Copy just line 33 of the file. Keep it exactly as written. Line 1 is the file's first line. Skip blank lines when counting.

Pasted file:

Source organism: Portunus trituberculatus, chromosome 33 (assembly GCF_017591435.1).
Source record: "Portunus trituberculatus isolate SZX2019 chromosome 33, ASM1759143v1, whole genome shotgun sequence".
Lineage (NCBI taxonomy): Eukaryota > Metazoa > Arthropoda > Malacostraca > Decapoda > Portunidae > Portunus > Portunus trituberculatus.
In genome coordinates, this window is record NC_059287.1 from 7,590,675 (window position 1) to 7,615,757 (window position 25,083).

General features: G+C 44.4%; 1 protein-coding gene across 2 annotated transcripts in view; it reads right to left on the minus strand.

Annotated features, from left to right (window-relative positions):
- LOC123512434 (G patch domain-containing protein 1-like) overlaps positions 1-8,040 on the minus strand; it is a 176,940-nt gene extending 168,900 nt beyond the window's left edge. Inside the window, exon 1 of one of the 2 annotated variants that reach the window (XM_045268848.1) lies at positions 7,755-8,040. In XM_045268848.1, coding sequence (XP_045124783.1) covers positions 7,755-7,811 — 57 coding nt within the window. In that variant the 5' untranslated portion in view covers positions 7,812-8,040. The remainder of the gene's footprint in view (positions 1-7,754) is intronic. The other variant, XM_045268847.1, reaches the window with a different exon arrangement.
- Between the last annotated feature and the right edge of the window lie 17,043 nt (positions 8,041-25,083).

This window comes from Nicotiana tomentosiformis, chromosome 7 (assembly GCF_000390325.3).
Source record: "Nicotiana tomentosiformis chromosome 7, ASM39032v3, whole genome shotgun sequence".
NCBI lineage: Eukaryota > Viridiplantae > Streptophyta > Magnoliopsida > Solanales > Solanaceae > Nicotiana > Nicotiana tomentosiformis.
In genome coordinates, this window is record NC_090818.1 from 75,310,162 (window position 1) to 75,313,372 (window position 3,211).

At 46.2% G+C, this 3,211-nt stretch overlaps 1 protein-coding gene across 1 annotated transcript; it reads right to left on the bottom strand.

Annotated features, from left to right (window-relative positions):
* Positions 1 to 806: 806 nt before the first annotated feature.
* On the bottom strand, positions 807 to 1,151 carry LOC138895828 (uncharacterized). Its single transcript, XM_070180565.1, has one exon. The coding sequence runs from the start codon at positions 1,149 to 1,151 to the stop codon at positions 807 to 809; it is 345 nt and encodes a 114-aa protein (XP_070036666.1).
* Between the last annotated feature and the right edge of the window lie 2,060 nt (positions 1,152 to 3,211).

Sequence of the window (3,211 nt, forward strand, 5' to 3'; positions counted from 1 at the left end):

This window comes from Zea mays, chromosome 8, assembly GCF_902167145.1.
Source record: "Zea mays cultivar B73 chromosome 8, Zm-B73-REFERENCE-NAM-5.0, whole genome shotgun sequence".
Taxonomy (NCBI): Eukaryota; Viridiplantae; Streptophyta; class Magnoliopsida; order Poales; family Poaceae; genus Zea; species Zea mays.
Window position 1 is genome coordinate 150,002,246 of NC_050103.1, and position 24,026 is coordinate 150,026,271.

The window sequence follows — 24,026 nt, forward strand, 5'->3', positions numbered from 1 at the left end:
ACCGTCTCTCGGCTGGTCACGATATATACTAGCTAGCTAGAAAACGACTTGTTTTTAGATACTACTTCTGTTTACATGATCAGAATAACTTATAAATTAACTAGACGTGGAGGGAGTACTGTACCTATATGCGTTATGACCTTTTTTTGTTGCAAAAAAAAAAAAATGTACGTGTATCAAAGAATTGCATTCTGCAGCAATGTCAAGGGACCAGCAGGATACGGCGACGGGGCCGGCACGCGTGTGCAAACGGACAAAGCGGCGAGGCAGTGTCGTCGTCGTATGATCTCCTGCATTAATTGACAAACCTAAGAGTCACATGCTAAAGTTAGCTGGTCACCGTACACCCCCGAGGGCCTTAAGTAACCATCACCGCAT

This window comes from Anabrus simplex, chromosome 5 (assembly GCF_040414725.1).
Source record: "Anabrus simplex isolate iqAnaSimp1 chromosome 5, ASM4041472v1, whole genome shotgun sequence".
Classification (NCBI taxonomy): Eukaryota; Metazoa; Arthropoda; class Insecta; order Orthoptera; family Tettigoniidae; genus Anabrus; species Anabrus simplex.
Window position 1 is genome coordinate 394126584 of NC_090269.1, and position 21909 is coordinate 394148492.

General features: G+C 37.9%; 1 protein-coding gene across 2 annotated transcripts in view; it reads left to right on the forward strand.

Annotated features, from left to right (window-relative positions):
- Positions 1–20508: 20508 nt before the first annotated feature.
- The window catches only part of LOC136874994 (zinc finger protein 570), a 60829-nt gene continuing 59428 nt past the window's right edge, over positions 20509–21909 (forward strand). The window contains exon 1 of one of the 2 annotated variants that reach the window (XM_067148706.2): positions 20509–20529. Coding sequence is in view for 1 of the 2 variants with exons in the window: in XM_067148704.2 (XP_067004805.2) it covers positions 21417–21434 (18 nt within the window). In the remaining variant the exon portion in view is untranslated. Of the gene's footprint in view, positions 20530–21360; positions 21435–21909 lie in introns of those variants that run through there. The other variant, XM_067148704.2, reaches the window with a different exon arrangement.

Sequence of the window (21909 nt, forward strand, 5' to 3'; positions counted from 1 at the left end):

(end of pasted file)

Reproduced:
Sequence of the window (21909 nt, forward strand, 5' to 3'; positions counted from 1 at the left end):